Today is World Water Day, an international observance which provides a forum to learn more about water-related issues, and an opportunity to celebrate, show support and get inspired to take action on a big development challenge of ensuring availability and sustainable management of water and sanitation.
World Water Day dates back to the 1992 United Nations Conference on Environment and Development where an international observance for fresh water was recommended. The United Nations (UN) General Assembly responded by designating March 22, 1993, as the first World Water Day and it has been held annually since then.
Each year, UN-Water, the entity that coordinates the UN’s work on water and sanitation, sets a theme for the celebration of the day to correspond with current or future challenges confronting fresh water resources. This year, the theme, 'Water and Jobs' with the slogan, ‘Better Water, Better Jobs’ , highlights how enough quantity and quality of water can change people's jobs and lives. It also aims at creating recognition for those working with water. Furthermore, for the first time, the national planning committee has chosen a local theme: “Improved Safe Water Access for Sustainable Livelihoods” to reflect the needs of the Ghanaian populace.
The objective of the celebration of the day is to raise public awareness about sustainable water supply, job opportunities and the relationship between access to safe water and sustainable livelihoods. It is also to sensitise the public to the importance of Water, Sanitation and Hygiene (WASH) for improved livelihoods and sustainable jobs.
Both the theme and objectives raise pertinent issues like the need to ensure that mechanisms put in place for the provision of water services are sustainable; taking cognisance of the relationship between sustainable access to safe water and livelihoods, as well as how some livelihood activities impact negatively on water access and resources.
Today, almost half of the world’s workers, 1.5 billion people, including those in Ghana, an agricultural country, work in water-related sectors and nearly all jobs depend on water and those that ensure its safe delivery. Yet the millions of people who work in these sectors are often not recognised or protected by basic labour rights.
For us in Ghana, we just witnessed the unfortunate water shortages in some parts of the country. Indeed, we continue to witness the deterioration of our water bodies due to climate change and variability, increasing population growth and uncontrolled urbanisation, as well as improper land use for agriculture along riverbanks. There is also increasing pollution through activities such as indiscriminate dumping and discharge of untreated urban domestic waste, discharge and contamination from illegal mining and other industrial processes, as well as leaching of agro-chemicals from large commercial farms.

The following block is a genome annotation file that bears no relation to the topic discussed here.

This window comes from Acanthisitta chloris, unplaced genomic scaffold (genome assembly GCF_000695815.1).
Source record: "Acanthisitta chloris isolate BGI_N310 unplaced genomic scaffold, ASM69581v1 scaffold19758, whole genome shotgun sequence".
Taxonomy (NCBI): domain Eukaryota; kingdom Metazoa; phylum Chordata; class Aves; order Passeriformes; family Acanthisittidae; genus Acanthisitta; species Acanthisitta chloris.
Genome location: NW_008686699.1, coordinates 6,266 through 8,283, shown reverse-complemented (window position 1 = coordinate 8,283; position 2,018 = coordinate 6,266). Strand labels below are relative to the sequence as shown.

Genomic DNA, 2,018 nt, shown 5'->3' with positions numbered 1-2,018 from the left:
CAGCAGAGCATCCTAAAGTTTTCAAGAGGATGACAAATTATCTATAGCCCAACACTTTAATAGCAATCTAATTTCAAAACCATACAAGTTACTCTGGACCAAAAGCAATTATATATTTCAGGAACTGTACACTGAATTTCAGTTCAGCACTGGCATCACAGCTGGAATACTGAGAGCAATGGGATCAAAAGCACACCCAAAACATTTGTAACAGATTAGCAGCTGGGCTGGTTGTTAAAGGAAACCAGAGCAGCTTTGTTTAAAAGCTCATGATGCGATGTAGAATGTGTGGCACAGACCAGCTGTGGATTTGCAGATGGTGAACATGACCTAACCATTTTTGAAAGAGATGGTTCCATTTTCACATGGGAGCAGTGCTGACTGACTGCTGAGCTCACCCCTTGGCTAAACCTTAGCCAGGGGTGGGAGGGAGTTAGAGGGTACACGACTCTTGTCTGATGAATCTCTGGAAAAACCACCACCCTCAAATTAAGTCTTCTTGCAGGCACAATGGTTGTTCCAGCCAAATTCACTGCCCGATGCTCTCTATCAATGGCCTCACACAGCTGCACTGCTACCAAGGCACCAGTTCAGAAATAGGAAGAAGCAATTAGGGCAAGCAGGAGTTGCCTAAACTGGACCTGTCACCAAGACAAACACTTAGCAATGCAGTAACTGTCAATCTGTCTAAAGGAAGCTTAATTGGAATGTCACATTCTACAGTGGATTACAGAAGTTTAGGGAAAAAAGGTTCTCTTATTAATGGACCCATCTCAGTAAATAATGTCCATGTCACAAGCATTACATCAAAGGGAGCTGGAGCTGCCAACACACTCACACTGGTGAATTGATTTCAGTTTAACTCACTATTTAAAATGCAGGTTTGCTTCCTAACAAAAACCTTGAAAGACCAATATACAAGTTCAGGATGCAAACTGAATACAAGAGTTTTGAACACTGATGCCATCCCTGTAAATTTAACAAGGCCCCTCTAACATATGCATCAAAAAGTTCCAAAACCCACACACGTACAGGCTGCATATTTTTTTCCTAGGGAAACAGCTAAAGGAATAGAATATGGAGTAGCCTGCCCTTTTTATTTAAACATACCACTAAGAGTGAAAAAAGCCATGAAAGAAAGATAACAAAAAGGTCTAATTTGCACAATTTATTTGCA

These factors, apart from having serious health impacts on workers and the society in general, also discourage decent employment opportunities with attendant social and economic costs. For instance, a young girl who walks hours each day to fetch water for her family, is employed in a job which is not paid for, hence not recognised. If the delivery of water was ensured, this girl could be in school instead.
As a country, this is a clarion call for us to reflect on the state of our water resources and how best to implement and achieve the water and sanitation-related Sustainable Development Goals (SDGs) to transform the lives of our people. The slogan, ‘Better Water, Better Jobs’, also aims at inspiring political, community and media attention and action, as well as encouraging greater awareness and understanding of the need for us to be more responsible towards issues affecting our environment in general and water in particular.
Private sector as players
This is a task which can be achieved by all players in the water sector, both public and private, more so in this time of limited resources, resulting from scarcity of water resources, the private sector clearly has an increasingly important role to play.
For instance, global agricultural food production already accounts for 70 percent of all water withdrawn from rivers and aquifers, and this will be aggravated by the impact of climate change. The private sector players can, therefore, invest in agricultural water management technologies that provide innovative solutions that meet this challenge of feeding a growing population by producing more food but with fewer resources including water.
An example is the success story of modern irrigation of the 20th century by which irrigated farming expanded from 40 million hectares to almost 300 million hectares; a seven-fold increase as the world’s population doubled.
The essence of this piece, though not exhaustive, indicates that water is essential for life since we use water to sustain all life forms and activities like domestic, agriculture, industry, commerce, energy, etc, Moreover, ecosystems require water in order to continue serving as the foundation of our economy and our way of life.
This year’s theme should therefore serve as enough inspiration for us to intensify our commitment and awareness drive at reversing the deterioration of our waters with emphasis on the development of a prevention-based culture and the direct involvement of men, women, children and the youth in a way that they can effectively contribute to resolving the country’s water and sanitation issues.